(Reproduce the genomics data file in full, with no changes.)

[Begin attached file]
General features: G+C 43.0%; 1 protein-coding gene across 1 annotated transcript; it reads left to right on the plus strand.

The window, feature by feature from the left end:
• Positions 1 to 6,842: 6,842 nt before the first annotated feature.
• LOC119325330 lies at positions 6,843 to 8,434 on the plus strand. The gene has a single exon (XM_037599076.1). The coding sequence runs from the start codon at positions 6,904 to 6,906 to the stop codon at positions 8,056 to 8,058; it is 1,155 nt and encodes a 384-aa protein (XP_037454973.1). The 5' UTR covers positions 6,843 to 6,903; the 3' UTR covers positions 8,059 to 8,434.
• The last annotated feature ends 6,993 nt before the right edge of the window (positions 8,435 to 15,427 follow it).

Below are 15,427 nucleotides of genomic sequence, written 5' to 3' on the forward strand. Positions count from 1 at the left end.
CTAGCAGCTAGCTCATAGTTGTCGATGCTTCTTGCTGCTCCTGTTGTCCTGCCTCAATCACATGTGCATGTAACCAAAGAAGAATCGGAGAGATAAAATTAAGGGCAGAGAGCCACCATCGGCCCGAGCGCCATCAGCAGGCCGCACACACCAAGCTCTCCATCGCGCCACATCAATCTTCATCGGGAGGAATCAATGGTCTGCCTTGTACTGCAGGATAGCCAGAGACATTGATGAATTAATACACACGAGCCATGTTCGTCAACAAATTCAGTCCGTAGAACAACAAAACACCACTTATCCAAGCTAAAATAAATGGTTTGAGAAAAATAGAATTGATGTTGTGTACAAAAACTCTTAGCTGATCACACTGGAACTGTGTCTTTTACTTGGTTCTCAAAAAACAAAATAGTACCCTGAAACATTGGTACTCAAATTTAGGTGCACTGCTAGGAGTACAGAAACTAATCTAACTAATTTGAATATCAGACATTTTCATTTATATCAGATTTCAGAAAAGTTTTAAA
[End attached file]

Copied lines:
General features: G+C 43.0%; 1 protein-coding gene across 1 annotated transcript; it reads left to right on the plus strand.

The window, feature by feature from the left end:
• Positions 1 to 6,842: 6,842 nt before the first annotated feature.
• LOC119325330 lies at positions 6,843 to 8,434 on the plus strand. The gene has a single exon (XM_037599076.1). The coding sequence runs from the start codon at positions 6,904 to 6,906 to the stop codon at positions 8,056 to 8,058; it is 1,155 nt and encodes a 384-aa protein (XP_037454973.1). The 5' UTR covers positions 6,843 to 6,903; the 3' UTR covers positions 8,059 to 8,434.
• The last annotated feature ends 6,993 nt before the right edge of the window (positions 8,435 to 15,427 follow it).

Below are 15,427 nucleotides of genomic sequence, written 5' to 3' on the forward strand. Positions count from 1 at the left end.
CTAGCAGCTAGCTCATAGTTGTCGATGCTTCTTGCTGCTCCTGTTGTCCTGCCTCAATCACATGTGCATGTAACCAAAGAAGAATCGGAGAGATAAAATTAAGGGCAGAGAGCCACCATCGGCCCGAGCGCCATCAGCAGGCCGCACACACCAAGCTCTCCATCGCGCCACATCAATCTTCATCGGGAGGAATCAATGGTCTGCCTTGTACTGCAGGATAGCCAGAGACATTGATGAATTAATACACACGAGCCATGTTCGTCAACAAATTCAGTCCGTAGAACAACAAAACACCACTTATCCAAGCTAAAATAAATGGTTTGAGAAAAATAGAATTGATGTTGTGTACAAAAACTCTTAGCTGATCACACTGGAACTGTGTCTTTTACTTGGTTCTCAAAAAACAAAATAGTACCCTGAAACATTGGTACTCAAATTTAGGTGCACTGCTAGGAGTACAGAAACTAATCTAACTAATTTGAATATCAGACATTTTCATTTATATCAGATTTCAGAAAAGTTTTAAA